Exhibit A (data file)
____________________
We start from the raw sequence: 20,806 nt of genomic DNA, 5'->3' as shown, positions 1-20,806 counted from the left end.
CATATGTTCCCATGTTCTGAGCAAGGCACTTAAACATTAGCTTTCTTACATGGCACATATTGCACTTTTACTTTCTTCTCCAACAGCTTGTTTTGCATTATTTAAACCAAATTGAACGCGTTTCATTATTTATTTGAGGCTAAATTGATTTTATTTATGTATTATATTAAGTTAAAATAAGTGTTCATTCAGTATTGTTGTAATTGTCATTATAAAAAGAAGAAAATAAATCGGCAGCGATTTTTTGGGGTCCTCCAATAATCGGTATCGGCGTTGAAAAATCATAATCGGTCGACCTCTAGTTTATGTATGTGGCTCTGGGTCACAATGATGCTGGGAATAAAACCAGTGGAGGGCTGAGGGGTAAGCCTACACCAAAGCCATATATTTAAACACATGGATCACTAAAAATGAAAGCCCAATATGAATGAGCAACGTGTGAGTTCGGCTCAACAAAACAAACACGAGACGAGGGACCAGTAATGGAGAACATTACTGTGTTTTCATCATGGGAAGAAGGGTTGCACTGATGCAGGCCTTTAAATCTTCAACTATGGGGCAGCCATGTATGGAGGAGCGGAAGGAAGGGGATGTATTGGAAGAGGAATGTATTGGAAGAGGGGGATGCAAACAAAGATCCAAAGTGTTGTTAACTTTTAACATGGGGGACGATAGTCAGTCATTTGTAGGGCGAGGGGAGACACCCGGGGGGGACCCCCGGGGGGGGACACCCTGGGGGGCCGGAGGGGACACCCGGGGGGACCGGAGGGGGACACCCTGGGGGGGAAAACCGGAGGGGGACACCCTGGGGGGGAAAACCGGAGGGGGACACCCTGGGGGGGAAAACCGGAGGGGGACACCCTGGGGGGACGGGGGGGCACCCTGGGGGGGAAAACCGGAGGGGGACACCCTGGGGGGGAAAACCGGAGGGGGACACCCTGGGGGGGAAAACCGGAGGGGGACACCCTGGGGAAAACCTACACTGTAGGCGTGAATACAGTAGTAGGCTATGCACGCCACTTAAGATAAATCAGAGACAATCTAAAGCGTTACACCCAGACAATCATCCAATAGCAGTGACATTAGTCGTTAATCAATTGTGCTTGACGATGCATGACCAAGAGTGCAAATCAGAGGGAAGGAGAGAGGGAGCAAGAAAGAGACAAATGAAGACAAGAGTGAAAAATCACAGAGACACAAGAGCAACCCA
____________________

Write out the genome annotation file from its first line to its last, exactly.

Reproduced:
We start from the raw sequence: 20,806 nt of genomic DNA, 5'->3' as shown, positions 1-20,806 counted from the left end.
CATATGTTCCCATGTTCTGAGCAAGGCACTTAAACATTAGCTTTCTTACATGGCACATATTGCACTTTTACTTTCTTCTCCAACAGCTTGTTTTGCATTATTTAAACCAAATTGAACGCGTTTCATTATTTATTTGAGGCTAAATTGATTTTATTTATGTATTATATTAAGTTAAAATAAGTGTTCATTCAGTATTGTTGTAATTGTCATTATAAAAAGAAGAAAATAAATCGGCAGCGATTTTTTGGGGTCCTCCAATAATCGGTATCGGCGTTGAAAAATCATAATCGGTCGACCTCTAGTTTATGTATGTGGCTCTGGGTCACAATGATGCTGGGAATAAAACCAGTGGAGGGCTGAGGGGTAAGCCTACACCAAAGCCATATATTTAAACACATGGATCACTAAAAATGAAAGCCCAATATGAATGAGCAACGTGTGAGTTCGGCTCAACAAAACAAACACGAGACGAGGGACCAGTAATGGAGAACATTACTGTGTTTTCATCATGGGAAGAAGGGTTGCACTGATGCAGGCCTTTAAATCTTCAACTATGGGGCAGCCATGTATGGAGGAGCGGAAGGAAGGGGATGTATTGGAAGAGGAATGTATTGGAAGAGGGGGATGCAAACAAAGATCCAAAGTGTTGTTAACTTTTAACATGGGGGACGATAGTCAGTCATTTGTAGGGCGAGGGGAGACACCCGGGGGGGACCCCCGGGGGGGGACACCCTGGGGGGCCGGAGGGGACACCCGGGGGGACCGGAGGGGGACACCCTGGGGGGGAAAACCGGAGGGGGACACCCTGGGGGGGAAAACCGGAGGGGGACACCCTGGGGGGGAAAACCGGAGGGGGACACCCTGGGGGGACGGGGGGGCACCCTGGGGGGGAAAACCGGAGGGGGACACCCTGGGGGGGAAAACCGGAGGGGGACACCCTGGGGGGGAAAACCGGAGGGGGACACCCTGGGGAAAACCTACACTGTAGGCGTGAATACAGTAGTAGGCTATGCACGCCACTTAAGATAAATCAGAGACAATCTAAAGCGTTACACCCAGACAATCATCCAATAGCAGTGACATTAGTCGTTAATCAATTGTGCTTGACGATGCATGACCAAGAGTGCAAATCAGAGGGAAGGAGAGAGGGAGCAAGAAAGAGACAAATGAAGACAAGAGTGAAAAATCACAGAGACACAAGAGCAACCCA